In terms of safety, this sports utility vehicle comes loaded with various features offering protection to passengers and the vehicle as well.These features include dual front Supplemental Restraint System (SRS) airbags, rugged outer construction and electronic engine immobilizer for preventing unauthorized access into the vehicle. Apart from these, side impact protection beams, crumple zones, collapsible steering column, three point ELR seat belts and anti-intrusion brake pedals are integrated for maximum safety.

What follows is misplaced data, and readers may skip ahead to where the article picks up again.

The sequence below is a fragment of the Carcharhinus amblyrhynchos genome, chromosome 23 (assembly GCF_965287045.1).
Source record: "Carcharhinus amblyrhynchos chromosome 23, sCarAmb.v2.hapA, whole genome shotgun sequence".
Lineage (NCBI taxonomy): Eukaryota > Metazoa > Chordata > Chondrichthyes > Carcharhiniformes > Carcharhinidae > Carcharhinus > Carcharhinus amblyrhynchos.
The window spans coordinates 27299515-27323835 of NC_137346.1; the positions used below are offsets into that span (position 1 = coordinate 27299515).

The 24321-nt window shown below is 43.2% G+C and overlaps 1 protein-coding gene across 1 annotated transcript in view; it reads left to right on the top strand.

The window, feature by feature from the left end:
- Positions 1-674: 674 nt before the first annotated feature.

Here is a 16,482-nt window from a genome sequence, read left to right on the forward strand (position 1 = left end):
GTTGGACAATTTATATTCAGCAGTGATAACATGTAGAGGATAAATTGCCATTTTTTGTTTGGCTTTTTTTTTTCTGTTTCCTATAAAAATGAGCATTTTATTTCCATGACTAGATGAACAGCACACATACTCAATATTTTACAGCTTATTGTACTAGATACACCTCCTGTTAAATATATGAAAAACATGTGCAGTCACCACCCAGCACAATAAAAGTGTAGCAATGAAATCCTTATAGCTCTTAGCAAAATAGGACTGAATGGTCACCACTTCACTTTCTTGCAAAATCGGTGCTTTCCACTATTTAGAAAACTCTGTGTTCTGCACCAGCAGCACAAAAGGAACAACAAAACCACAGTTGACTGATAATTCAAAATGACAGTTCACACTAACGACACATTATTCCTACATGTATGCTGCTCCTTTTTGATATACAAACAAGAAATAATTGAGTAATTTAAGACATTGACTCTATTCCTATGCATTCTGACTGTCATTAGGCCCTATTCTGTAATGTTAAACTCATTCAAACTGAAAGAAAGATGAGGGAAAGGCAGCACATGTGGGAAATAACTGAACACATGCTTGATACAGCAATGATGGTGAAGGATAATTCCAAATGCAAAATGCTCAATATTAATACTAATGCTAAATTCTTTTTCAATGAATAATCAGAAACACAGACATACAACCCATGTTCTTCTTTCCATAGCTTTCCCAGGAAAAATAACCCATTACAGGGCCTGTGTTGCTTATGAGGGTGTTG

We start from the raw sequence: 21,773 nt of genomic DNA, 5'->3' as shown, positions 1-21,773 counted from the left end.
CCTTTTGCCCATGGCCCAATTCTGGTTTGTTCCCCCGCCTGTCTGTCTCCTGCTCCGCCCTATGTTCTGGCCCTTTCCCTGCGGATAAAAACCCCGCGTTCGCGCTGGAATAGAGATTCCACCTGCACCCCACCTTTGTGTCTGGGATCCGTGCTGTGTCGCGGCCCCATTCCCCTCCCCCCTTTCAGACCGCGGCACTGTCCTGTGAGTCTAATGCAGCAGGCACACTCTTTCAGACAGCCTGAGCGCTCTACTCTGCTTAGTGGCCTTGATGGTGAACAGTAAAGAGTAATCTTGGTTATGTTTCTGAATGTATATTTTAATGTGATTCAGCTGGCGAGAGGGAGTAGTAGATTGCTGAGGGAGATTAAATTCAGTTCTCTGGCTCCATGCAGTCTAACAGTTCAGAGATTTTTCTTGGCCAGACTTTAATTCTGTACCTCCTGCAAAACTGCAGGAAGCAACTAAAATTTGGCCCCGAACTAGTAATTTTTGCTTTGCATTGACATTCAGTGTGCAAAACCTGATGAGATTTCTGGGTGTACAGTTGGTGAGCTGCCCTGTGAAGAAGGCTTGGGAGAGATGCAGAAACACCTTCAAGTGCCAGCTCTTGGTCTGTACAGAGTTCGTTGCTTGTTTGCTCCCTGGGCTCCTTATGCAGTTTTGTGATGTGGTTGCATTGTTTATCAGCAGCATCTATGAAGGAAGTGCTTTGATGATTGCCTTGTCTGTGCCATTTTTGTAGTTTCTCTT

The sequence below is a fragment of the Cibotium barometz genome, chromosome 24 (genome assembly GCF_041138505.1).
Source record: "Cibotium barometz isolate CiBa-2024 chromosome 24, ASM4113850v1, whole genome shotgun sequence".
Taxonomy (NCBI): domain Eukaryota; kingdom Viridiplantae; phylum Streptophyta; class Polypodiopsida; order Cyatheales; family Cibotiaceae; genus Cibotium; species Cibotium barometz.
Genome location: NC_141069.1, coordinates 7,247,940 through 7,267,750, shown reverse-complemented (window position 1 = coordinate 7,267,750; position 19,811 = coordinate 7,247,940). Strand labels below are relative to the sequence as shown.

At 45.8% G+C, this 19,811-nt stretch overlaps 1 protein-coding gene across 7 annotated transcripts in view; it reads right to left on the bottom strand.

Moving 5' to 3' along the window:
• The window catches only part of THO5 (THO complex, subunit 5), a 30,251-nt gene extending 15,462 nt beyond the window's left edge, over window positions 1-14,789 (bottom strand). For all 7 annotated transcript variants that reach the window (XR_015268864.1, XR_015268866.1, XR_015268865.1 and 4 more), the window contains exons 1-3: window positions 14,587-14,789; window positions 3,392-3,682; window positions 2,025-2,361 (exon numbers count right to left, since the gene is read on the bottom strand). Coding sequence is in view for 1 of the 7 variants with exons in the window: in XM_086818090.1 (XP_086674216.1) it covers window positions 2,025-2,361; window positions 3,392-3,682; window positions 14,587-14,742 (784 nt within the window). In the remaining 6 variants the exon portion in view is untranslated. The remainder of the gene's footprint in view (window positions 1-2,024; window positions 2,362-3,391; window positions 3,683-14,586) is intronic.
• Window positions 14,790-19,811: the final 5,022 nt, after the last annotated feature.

The Pajero Sport is a vehicle that makes a lot of sense only from certain perspectives. The cheap interior and small diesel engine make sense for markets like Thailand, Africa or Russia, where it will be competing with other inexpensive models. Except that those things don’t actually translate to a lower price tag. The previous generation sold in India for the equivalent of about $37,000, and for that kind of price, you’d want any cost cutting to at least be less obvious. All of the English-language reviews of the Pajero, Sport or otherwise, list the price as one of its major drawbacks, and it is unlikely that this generation will be any different. It does have to be said that it is now a far more attractive vehicle, but whether or not that makes it worth all of that money would have to be up to the buyer.